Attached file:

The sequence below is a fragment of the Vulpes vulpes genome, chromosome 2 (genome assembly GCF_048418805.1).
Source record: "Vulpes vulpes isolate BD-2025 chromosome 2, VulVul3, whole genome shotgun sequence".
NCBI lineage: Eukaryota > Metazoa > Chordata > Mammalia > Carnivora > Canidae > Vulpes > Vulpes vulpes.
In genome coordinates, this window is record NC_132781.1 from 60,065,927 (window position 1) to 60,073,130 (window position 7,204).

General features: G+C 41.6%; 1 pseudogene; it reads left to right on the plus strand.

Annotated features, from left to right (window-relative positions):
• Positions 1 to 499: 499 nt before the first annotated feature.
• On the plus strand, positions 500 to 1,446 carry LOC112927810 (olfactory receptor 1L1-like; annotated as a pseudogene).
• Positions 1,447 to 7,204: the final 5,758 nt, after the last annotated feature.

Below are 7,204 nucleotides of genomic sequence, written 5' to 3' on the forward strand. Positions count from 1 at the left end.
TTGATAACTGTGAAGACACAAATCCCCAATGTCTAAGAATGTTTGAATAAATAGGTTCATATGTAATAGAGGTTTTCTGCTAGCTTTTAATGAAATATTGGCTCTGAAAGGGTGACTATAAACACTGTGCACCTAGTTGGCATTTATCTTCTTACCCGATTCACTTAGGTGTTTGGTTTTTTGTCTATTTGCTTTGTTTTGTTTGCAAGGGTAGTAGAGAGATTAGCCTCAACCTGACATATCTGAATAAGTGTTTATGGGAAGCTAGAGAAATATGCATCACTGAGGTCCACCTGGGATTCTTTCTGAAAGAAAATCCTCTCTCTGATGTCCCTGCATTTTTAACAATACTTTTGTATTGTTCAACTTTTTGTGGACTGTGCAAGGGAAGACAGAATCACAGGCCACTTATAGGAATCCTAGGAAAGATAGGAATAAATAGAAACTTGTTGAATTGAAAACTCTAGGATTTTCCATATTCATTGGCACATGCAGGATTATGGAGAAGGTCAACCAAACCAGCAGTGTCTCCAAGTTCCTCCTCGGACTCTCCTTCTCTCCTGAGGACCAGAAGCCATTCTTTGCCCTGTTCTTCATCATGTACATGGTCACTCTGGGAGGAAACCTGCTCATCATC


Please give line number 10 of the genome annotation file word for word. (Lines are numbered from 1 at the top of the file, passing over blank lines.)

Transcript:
Below are 7,204 nucleotides of genomic sequence, written 5' to 3' on the forward strand. Positions count from 1 at the left end.